How to exacerbate a fossil-fuel addiction
Start with oddball renewable energy targets
Consider this oddball energy scheme. A tree is cut down in British Columbia with a diesel-fueled chainsaw. The trunk is transported on a truck, also running on diesel, to a sawmill. An automated production line makes a load of woodchips for a 5,000-kilometer delivery by diesel train or truck to an East Coast port.
Then more fossil fuel-burning transportation machinery ships the chips across the Atlantic Ocean and Europe to a power plant which is mandated to produce 20 per cent renewable energy. These wood chips are officially considered carbon neutral and the energy they produce is called clean.
It’s being done because under current regulations it makes sense economically. But as a way to attain environmental goals that inspire policies like the 20 per cent renewable energy requirement, it is a disaster. Not only is the wood-chip scheme far from carbon neutral, it is not going to improve energy security and only deepens the dependence on the fossil fuels it is supposed to replace.
This is precisely the problem with using economics as the underlying philosophy to solve the energy problem, says David Fridley. He is a learned fellow of the Post Carbon Institute who delivered a startling reality check – a paper titled “Nine Challenges of Alternative Energy” – to the fall 21st World Energy Congress in Montreal.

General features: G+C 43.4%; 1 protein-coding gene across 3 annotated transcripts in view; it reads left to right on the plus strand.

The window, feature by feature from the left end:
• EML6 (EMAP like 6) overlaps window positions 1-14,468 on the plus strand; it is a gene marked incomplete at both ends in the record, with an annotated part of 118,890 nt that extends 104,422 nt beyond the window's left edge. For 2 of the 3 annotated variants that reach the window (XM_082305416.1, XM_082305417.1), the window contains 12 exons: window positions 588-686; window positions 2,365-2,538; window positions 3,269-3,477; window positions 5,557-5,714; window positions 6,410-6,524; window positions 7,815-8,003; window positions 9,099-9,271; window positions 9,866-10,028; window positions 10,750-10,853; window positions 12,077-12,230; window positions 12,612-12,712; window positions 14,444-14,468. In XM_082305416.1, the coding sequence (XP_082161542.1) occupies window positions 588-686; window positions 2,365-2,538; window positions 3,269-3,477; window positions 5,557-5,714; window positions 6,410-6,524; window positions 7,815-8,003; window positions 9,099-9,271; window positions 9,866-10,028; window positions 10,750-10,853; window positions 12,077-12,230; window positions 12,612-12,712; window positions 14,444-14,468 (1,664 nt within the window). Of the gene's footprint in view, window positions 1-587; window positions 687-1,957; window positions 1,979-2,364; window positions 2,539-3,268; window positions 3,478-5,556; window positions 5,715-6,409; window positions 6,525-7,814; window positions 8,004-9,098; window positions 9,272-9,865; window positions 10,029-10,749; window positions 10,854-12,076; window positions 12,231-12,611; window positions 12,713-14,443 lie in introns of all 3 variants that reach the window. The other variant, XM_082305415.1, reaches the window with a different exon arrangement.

“One thing that struck me going to all these conferences with these so-called energy experts is that these experts are actually market experts – they are completely rooted in finance and there’s very little actual discussion or reference to these physical limits and the laws of thermodynamics,” says the scholar from California. “There seems to be this feeling that money is some magical thing that makes all things happen. This completely ignores the reality that the inputs to everything are energy and materials and resources.”
The idea that it is cash rather than physical forces that make the world go around is a construct of the dismal science – economics, as opposed to physical science – that plagues advocates of alternative energy as much as supporters of the fossil fuel status quo. This currently standard approach does not have a straightforward focus on energy types. But considering money as an input and energy as an output, in economic and policy models, leads to quirks like that delivery of B.C. woodchips to burn in European power plants.
The first casualty of a diesel vehicle factory strike in the U.K. was a Scottish wind farm. Fridley explains why. “You say for a million dollars I can build a wind farm – well, not really. For a thousand tonnes of coal and for the thousands of tonnes of overburden that you removed with a diesel-powered excavator, and for the energy used to smelt that ore into metal, and for the diesel used to transport it – then you can have a wind farm. It is not a million dollars; a million dollars is just a human fabrication.”